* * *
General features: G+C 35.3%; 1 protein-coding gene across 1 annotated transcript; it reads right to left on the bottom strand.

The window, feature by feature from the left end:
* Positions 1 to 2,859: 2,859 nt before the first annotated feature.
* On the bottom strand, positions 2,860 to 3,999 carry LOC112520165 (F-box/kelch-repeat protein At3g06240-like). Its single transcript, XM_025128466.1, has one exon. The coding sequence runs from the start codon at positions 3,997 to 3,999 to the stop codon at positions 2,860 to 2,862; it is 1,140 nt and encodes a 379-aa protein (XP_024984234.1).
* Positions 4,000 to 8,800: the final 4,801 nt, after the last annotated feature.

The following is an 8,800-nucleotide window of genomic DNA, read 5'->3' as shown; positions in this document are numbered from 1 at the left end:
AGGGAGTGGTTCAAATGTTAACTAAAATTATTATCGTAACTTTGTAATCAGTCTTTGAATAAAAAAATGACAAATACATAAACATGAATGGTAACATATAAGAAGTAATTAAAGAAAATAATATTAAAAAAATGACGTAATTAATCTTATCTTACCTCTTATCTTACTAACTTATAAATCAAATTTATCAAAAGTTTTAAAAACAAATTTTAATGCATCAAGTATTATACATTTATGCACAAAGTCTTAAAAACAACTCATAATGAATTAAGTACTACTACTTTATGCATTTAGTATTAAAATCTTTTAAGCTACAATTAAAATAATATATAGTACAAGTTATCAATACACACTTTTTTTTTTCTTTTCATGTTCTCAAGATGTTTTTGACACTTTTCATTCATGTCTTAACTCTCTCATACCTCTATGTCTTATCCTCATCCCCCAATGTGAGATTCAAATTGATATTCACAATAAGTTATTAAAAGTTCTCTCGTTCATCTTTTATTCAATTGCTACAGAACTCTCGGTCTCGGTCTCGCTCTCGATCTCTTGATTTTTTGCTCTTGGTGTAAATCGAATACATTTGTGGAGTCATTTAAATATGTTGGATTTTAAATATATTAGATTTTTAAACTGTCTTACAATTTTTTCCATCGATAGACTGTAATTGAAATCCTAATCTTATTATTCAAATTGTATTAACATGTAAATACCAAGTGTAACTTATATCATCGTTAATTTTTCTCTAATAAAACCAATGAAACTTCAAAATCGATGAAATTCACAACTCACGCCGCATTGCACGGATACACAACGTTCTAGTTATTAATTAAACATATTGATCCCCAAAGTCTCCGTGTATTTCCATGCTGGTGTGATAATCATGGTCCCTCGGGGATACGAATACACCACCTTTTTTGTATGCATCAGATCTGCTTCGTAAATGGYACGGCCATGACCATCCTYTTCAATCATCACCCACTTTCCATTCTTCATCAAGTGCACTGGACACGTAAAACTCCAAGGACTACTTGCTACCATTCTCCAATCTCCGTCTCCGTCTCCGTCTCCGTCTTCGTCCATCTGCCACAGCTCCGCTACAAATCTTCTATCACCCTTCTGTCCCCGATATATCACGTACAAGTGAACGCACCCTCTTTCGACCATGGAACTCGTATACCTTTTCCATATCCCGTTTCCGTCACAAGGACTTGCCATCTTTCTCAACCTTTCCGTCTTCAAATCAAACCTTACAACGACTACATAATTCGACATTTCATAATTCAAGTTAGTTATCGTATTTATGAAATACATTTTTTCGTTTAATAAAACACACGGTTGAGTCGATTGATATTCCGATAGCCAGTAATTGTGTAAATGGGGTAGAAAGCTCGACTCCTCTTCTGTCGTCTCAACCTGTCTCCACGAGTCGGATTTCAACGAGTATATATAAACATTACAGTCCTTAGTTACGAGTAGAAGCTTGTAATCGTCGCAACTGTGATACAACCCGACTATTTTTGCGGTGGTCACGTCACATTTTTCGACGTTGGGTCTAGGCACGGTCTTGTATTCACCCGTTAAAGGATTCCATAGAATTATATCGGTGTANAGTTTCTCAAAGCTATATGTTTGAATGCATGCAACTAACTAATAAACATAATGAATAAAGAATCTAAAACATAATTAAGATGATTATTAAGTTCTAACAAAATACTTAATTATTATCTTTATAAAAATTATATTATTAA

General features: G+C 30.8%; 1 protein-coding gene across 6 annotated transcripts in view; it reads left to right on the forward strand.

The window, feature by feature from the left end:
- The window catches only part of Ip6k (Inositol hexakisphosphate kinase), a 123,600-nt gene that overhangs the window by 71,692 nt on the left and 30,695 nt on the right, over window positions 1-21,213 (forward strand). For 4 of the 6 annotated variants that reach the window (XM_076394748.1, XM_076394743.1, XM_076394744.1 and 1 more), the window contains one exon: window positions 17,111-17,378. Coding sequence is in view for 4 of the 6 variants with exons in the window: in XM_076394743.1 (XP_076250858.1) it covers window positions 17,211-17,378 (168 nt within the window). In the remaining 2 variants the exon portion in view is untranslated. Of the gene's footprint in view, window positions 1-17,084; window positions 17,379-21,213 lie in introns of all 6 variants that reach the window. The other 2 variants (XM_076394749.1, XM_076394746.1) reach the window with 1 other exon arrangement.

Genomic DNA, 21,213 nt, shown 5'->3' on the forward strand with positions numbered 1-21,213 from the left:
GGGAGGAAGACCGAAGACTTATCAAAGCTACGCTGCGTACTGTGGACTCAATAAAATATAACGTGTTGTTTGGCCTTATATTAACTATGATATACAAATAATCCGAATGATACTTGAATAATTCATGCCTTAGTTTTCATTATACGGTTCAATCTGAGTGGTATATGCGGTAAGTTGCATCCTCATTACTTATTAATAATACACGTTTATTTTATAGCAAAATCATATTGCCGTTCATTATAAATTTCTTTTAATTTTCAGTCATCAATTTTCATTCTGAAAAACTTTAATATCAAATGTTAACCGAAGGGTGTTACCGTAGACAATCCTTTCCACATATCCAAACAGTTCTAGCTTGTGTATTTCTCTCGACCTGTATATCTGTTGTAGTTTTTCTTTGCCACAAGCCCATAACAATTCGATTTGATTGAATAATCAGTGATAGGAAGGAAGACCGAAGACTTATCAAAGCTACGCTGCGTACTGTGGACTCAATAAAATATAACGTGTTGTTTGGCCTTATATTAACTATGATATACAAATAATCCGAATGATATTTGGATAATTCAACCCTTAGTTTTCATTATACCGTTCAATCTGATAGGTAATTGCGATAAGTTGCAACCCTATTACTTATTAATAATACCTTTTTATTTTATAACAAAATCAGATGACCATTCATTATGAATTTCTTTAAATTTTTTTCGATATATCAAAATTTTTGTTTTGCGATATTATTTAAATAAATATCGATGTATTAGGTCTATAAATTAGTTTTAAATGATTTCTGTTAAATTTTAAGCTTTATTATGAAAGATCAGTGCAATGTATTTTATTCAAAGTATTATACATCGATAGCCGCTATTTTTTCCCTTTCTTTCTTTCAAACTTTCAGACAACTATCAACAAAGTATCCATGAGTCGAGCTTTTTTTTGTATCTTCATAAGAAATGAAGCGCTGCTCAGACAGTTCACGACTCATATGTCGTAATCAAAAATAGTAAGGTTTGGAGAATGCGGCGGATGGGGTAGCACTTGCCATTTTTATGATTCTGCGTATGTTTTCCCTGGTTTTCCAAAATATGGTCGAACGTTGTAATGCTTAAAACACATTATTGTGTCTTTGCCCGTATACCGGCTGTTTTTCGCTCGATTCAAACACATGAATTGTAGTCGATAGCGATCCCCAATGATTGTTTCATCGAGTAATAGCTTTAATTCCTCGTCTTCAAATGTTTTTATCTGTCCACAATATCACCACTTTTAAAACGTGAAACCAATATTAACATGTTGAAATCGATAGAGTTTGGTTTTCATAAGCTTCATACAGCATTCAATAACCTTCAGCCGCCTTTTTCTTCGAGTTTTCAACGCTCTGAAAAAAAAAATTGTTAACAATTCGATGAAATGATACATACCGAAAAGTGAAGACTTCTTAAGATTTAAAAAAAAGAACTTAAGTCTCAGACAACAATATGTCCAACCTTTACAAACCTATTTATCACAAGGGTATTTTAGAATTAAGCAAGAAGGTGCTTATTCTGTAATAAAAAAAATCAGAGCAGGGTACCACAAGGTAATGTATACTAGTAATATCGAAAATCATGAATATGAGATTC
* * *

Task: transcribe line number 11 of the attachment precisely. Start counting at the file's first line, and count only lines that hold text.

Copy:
Genomic DNA, 21,213 nt, shown 5'->3' on the forward strand with positions numbered 1-21,213 from the left: